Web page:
1911: Sugako Kanno, radical feminist

Add comment January 25th, 2011 Headsman

On this date in 1911, Japanese anarchist writer Sugako (“Suga”) Kanno was executed for the High Treason Incident — the only woman ever hanged for treason in Japan.

Radicalized by suffering rape in her teens, Kanno was known for her discomfiting engagement with Japan’s unsettled “woman question.”

More to the point, she was one of the handful of the treason trial subjects who was directly involved in the actual plot to assassinate the emperor. (Her diaries are full of anguish for those tried with her who were merely guiltly by association.)

Kanno is often subsumed in retrospective accounts by Shusui Kotoku, the more famous male anarchist who was also her lover.

But Kanno was also one of her country’s first female journalists, first notable feminists … a prolific writer of fiction and nonfiction, and a radical intellectual in her own right.

Her voluminous diaries in the run-up to her hanging are reprinted in Reflections on the Way to the Gallows: Rebel Women in Prewar Japan.

[E]ven among anarchists I was among the more radical thinkers [she told her interrogators]. When I was imprisoned in June 1908 in connection with the Red Flag incident I was outraged at the brutal behavior of the police. I concluded that a peaceful propagation of our principles could not be conducted under these circumstances. It was necessary to arouse the people’s awareness by staging riots or a revolution or by undertaking assassinations … Emperor Mutsuhito, compared with other emperors in history, seems to be popular with the people and is a good individual. Although I feel sorry for him personally, he is, as emperor, the chief person responsible for the exploitation of the people economically. Politically he is at the root of all the crimes being committed, and intellectually he is the fundamental cause of superstitious belief. A person in such a position, I concluded, must be killed.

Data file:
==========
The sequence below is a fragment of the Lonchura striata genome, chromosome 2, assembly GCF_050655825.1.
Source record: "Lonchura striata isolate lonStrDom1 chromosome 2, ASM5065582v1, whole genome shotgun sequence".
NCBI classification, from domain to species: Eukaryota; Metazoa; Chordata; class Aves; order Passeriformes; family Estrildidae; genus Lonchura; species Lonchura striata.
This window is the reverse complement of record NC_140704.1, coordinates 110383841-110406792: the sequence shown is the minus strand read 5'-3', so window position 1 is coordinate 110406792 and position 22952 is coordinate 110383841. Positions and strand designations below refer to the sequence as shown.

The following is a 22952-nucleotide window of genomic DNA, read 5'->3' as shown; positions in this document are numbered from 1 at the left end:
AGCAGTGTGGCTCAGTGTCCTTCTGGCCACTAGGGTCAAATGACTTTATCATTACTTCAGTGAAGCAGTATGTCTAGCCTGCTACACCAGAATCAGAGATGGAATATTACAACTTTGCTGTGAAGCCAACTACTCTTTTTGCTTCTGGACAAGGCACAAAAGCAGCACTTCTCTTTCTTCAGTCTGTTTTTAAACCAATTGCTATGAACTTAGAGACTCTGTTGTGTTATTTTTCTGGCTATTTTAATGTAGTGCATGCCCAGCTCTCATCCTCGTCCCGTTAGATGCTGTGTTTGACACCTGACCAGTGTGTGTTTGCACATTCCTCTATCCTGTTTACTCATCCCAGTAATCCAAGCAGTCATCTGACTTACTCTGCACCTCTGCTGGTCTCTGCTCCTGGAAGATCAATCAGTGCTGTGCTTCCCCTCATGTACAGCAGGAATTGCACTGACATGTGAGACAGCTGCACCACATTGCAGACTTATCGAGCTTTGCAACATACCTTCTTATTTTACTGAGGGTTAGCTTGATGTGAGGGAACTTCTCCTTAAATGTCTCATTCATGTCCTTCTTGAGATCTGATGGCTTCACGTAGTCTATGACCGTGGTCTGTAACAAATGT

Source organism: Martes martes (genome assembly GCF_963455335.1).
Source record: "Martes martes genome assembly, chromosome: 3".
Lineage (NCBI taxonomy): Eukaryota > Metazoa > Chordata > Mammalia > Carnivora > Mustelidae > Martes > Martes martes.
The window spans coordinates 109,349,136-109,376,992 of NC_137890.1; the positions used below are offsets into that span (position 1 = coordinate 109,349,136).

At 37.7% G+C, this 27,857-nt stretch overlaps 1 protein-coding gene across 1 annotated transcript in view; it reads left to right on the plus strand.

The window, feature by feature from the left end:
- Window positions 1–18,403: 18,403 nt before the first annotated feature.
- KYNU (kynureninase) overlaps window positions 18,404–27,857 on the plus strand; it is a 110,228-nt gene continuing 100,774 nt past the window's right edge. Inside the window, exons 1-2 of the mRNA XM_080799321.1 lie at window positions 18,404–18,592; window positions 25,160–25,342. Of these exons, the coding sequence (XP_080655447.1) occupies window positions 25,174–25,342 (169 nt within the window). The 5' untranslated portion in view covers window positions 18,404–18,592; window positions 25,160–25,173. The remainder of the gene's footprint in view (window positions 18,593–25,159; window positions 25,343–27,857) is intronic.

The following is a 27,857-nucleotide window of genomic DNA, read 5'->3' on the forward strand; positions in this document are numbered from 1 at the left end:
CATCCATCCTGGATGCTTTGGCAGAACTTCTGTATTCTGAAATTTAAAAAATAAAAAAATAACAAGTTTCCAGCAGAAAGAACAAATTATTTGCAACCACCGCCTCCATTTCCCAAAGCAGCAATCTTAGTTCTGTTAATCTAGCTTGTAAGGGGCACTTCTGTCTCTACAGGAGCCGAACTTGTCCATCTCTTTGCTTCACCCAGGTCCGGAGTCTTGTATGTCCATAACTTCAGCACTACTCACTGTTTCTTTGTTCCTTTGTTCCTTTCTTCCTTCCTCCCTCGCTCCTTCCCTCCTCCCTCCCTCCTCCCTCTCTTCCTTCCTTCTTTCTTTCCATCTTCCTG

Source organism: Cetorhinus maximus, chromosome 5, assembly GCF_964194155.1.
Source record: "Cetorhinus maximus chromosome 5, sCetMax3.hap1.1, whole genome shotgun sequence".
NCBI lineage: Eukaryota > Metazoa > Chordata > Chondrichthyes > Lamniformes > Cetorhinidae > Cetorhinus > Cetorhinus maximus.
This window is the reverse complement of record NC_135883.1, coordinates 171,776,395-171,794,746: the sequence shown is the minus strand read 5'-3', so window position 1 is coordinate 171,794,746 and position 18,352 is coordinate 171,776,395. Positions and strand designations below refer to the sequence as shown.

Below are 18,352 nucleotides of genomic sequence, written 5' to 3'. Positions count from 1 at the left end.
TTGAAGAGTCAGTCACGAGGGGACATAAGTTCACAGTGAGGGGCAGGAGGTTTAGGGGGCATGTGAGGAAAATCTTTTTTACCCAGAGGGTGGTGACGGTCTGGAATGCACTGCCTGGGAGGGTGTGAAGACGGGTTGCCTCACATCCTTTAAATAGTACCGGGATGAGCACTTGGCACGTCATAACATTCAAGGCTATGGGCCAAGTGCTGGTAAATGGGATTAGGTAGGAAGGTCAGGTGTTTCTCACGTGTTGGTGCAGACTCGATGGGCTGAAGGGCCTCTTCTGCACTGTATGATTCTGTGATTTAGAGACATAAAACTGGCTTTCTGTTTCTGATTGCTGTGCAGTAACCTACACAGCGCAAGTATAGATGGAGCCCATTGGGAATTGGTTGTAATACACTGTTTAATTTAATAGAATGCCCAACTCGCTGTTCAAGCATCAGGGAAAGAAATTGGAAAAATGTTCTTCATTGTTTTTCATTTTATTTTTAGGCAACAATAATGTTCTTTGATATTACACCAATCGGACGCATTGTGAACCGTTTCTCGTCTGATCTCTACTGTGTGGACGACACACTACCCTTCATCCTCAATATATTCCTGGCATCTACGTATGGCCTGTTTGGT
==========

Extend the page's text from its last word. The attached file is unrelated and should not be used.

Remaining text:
Succinct. Little wonder she admired Russian assassin Sophia Perovskaya … and that she shared Perovskaya’s fate.

She mounted the scaffold escorted by guards on both sides. Her face was covered quickly by a white cloth … She was then ordered to sit upright on the floor. Two thin cords were placed around her neck. The floor-board was removed. In twelve minutes she was dead.

-newspaper account

Sugako Kanno is profiled more extensively in Treacherous Women of Imperial Japan: Patriarchal Fictions, Patricidal Fantasies.

She was back in the news in 2010 when a long-hidden secret message of hers surfaced, corroborating the orthodox historical take that while Kanno was up to her eyeballs in a real plot to murder the emperor, Shusui Kotoku was not part of it.

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1911: Shusui Kotoku and ten other anarchists

4 comments January 24th, 2011 Headsman

A century ago today, eleven Japanese anarchists were hanged for plotting the assassination of the Emperor.

Radical journalist Shusui Kotoku challenged Meiji Japan from the insurrectionary anarchist left.

A socialist early on — he helped translate The Communist Manifesto into Japanese — Kotoku turned towards anarchism when he read Kropotkin while serving time for opposing the Russo-Japanese War. He “had gone [to jail] as a Marxian Socialist,” he said, “and returned as a radical Anarchist.”

After his release, and a trip to America which had just birthed the anarcho-syndicalist Industrial Workers of the World, Kotoku returned to Japan as his nation’s patriarch of anarchism.*

All of this, naturally, drew a Sarah Palin-sized targetsurveyors’ symbol on Kotoku’s back.

So, when police uncovered an apparent plot by other radicals to off Emperor Meiji, and opportunistically used it to sweep up as fellow-travelers a nationwide “conspiracy” of twenty-plus alleged plotters, Kotoku was naturally one of the bad apples they were pleased to indict.**

The twelve ultimately doomed to death were slated to receive their judicially appointed sanctions on this occasion, just six days after conviction. (The rest of the anarchist movement was harshly suppressed in the years ahead.)

Among the most noteworthy of these Japanese Saccos and Vanzettis:

The first eleven (all men) took so long that the twelfth doomed soul, Suga Kanno — Kotoku’s lover and a genuine bomb-plot participant, who enjoys the distinction of being the only woman her country ever hanged for treason — had her execution put off to the 25th for want of daylight.

Though he’s never been officially [judicially] exonerated, Kotoku’s native Nakamura voted in 2000 to declare his rehabilitation. A secret letter that surfaced only in 2010 appears to support that position.